Below: A beautiful version of the English folk song "The Blacksmith" (audio only), from a previous Knapp album, Wild and Undaunted.

Above: The spooky, folkloric video for Knapp's song "Black Horse." This one comes from Hidden Seam, and features vocals by James Yorkston.

Below: "Enter Ariel" by Clara Sanabras -- with Lisa Knapp, Chorus of Dissent Britten Sinfonia, London Voices, and the Ceyda Tanc Youth Dance. The song comes from Hum About the Ears, a thoroughly gorgeous folk opera by Sanabras based on Shakespeare's The Tempest. To learn more about it, please go here.

And to end with:

Lisa Knapp's rendition of "Don't You Go Rushing," a traditional May song collected by Cecil Sharp in Somerset in 1907. 

The photographs above come from previous May Day celebrations here in Chagford. That's Howard dancing the Obby Oss, and Jason of England dancing the Jack-in-the-Green. The piper is Andy Letcher. For more May Day photos, go here.

And to learn more about the folklore of May Day, go here. Up the May!

The Obby Oss & the Jack-in-Green dance down the High Street  in Chagford


Coming up this weekend:

Hedgespoken's The Singing Bone

Rima Staines & Tom Hirons are launching their summer show at Lowton Farm this weekend: The Singing Bone, a lovely piece of storytelling woven with music and puppetry. Soon after, Hedgespoken hits the road, carrying stories, art, and magic to festivals, communities, and off-grid performances spaces across the British Isles. We won't see much of them again until autumn, which is when they return to Lowton Farm to work on their first full-lenth theatre piece, The Hedgehog's Bride: devised by the Hedgespoken puppetry team, and directed by my husband Howard.

Beautiful Lowton Farm

Howard Gayton and Rima Staines at Lowton Farm

Tom Hirons at Lowton Farm

This weekend's event is also a celebration of the Hedgespoken dream, and of all who have supported it. Once upon a time this traveling folk theatre was just a gleam in Tom & Rima's eyes -- but after a successful crowd-funding campaign, followed by a lot of hard, hard work, this amazing couple have it all up and running as they'd planned, with several projects now coming to fruition.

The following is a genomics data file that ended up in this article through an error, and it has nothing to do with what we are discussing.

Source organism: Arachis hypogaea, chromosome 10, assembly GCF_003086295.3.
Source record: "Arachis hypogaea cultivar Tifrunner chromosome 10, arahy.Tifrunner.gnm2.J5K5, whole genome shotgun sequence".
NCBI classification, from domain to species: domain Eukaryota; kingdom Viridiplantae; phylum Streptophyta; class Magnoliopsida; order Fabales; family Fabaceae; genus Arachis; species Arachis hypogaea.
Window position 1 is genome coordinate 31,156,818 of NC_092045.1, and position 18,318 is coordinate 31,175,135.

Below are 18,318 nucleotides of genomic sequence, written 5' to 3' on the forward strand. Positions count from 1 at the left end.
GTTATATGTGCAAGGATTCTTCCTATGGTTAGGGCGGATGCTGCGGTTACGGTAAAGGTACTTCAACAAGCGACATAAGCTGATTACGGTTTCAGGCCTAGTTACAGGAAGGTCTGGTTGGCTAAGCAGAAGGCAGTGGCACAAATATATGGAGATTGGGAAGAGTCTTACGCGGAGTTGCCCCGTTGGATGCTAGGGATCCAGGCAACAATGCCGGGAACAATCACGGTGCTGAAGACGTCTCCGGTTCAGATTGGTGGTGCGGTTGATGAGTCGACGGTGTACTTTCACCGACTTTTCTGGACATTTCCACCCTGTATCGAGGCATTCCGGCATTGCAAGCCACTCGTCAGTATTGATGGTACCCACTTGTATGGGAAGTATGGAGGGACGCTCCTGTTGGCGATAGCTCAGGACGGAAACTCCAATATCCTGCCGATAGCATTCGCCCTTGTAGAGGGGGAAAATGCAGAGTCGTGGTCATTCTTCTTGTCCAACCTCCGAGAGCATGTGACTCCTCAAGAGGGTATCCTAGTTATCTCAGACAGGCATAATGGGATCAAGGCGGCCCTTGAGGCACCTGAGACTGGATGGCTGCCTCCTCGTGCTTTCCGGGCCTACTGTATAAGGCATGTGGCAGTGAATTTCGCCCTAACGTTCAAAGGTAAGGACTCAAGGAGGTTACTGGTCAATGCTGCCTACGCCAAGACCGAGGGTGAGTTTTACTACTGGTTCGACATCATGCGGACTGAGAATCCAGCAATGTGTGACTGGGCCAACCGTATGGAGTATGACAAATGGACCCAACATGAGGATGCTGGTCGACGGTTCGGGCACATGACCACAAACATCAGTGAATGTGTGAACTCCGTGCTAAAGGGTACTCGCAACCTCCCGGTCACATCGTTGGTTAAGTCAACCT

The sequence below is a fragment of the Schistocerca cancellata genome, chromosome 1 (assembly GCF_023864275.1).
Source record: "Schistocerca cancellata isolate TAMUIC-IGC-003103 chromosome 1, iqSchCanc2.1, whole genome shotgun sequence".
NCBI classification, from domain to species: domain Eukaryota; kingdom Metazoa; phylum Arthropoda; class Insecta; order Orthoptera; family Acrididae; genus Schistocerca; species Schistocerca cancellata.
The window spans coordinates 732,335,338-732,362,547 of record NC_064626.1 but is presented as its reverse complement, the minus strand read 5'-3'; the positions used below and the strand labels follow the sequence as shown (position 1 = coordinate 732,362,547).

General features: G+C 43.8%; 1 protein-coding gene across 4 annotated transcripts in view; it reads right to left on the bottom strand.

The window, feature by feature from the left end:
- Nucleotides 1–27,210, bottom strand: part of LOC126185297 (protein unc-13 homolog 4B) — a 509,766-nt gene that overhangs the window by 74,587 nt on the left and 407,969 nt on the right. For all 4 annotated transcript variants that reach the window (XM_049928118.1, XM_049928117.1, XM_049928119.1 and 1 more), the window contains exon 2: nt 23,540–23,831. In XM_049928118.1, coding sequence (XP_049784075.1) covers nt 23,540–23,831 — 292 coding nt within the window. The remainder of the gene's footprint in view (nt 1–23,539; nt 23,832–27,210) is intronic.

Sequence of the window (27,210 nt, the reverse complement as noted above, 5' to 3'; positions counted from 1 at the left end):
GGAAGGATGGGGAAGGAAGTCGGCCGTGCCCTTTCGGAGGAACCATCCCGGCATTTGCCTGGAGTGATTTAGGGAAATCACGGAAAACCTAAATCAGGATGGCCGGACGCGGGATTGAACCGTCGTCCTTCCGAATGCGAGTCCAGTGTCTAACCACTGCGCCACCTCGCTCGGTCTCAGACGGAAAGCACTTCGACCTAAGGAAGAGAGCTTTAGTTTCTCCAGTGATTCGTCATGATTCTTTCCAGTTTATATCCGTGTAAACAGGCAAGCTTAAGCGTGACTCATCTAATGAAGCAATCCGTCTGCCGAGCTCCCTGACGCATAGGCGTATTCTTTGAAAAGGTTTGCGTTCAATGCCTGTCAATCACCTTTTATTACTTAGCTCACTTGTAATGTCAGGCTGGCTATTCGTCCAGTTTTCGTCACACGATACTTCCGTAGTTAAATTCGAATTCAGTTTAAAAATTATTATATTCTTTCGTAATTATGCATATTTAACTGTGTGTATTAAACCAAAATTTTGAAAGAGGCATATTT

The Hedsgespoken Truck

One of these projects is Tatterdemalion, a beautiful and deeply folkloric new book by Rima and Sylvia Linsteadt that has just been published by Unbound. The text, by Sylvia, was written in response to Rima's paintings, and the result is pure enchantment. Here's Sylvia explaining the project:

Below: Tilly gives our brand new copy of Tatterdemalion her seal of approval.

Tilly gives Tatterdemalion her seal of approval

If you're anywhere within striking distance of Devon, please come join us at the Hedgespoken show this weekend. (Tickets here.) I'll be there on Saturday, at the 3 pm show. Howard, as part of the Hedgespoken team, will be there on both Saturday and Sunday, debuting his new "Punch & Judy" puppet show as one of the side attractions.

Below: The wicked, incorrigible Mr. Punch making an impromptu appearance in the Hedgespoken doorway....

Mr. Punch makes an appearance in Hedgespoken's doorway

Rima watching Mr. Punch

Tom watching Mr Punch

Dame Judy confront the naughty Mr. Punch

Crow, that old trickster

  

Also, for any of you who live Totnes-way, Howard will be at the Totnes Party in the Town on Friday night, directing the performers who are part of Alice Oswald's poetry procession at 8 pm. (Look for the crows!)